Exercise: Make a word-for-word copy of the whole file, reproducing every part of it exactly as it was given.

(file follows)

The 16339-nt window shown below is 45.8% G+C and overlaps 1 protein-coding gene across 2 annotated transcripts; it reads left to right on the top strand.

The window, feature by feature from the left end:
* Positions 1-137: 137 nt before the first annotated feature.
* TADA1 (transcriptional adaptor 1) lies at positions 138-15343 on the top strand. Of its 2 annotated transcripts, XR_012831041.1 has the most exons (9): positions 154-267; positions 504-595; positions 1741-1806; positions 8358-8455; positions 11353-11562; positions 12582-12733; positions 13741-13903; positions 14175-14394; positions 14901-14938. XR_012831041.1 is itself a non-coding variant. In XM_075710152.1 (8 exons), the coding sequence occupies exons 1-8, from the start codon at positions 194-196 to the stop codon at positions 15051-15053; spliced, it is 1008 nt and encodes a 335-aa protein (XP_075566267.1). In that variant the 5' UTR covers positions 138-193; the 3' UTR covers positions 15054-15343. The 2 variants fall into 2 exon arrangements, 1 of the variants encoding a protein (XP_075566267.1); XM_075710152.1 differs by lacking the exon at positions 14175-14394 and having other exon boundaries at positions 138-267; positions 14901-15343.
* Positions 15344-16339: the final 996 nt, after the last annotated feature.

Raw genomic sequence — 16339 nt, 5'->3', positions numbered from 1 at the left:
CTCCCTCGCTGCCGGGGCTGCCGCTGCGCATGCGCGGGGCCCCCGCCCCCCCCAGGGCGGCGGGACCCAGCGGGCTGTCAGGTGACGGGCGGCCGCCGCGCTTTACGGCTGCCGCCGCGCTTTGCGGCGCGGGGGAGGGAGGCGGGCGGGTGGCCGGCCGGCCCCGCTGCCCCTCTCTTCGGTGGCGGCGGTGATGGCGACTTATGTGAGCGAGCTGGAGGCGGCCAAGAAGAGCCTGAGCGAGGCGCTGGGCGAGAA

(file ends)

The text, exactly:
The 16339-nt window shown below is 45.8% G+C and overlaps 1 protein-coding gene across 2 annotated transcripts; it reads left to right on the top strand.

The window, feature by feature from the left end:
* Positions 1-137: 137 nt before the first annotated feature.
* TADA1 (transcriptional adaptor 1) lies at positions 138-15343 on the top strand. Of its 2 annotated transcripts, XR_012831041.1 has the most exons (9): positions 154-267; positions 504-595; positions 1741-1806; positions 8358-8455; positions 11353-11562; positions 12582-12733; positions 13741-13903; positions 14175-14394; positions 14901-14938. XR_012831041.1 is itself a non-coding variant. In XM_075710152.1 (8 exons), the coding sequence occupies exons 1-8, from the start codon at positions 194-196 to the stop codon at positions 15051-15053; spliced, it is 1008 nt and encodes a 335-aa protein (XP_075566267.1). In that variant the 5' UTR covers positions 138-193; the 3' UTR covers positions 15054-15343. The 2 variants fall into 2 exon arrangements, 1 of the variants encoding a protein (XP_075566267.1); XM_075710152.1 differs by lacking the exon at positions 14175-14394 and having other exon boundaries at positions 138-267; positions 14901-15343.
* Positions 15344-16339: the final 996 nt, after the last annotated feature.

Raw genomic sequence — 16339 nt, 5'->3', positions numbered from 1 at the left:
CTCCCTCGCTGCCGGGGCTGCCGCTGCGCATGCGCGGGGCCCCCGCCCCCCCCAGGGCGGCGGGACCCAGCGGGCTGTCAGGTGACGGGCGGCCGCCGCGCTTTACGGCTGCCGCCGCGCTTTGCGGCGCGGGGGAGGGAGGCGGGCGGGTGGCCGGCCGGCCCCGCTGCCCCTCTCTTCGGTGGCGGCGGTGATGGCGACTTATGTGAGCGAGCTGGAGGCGGCCAAGAAGAGCCTGAGCGAGGCGCTGGGCGAGAA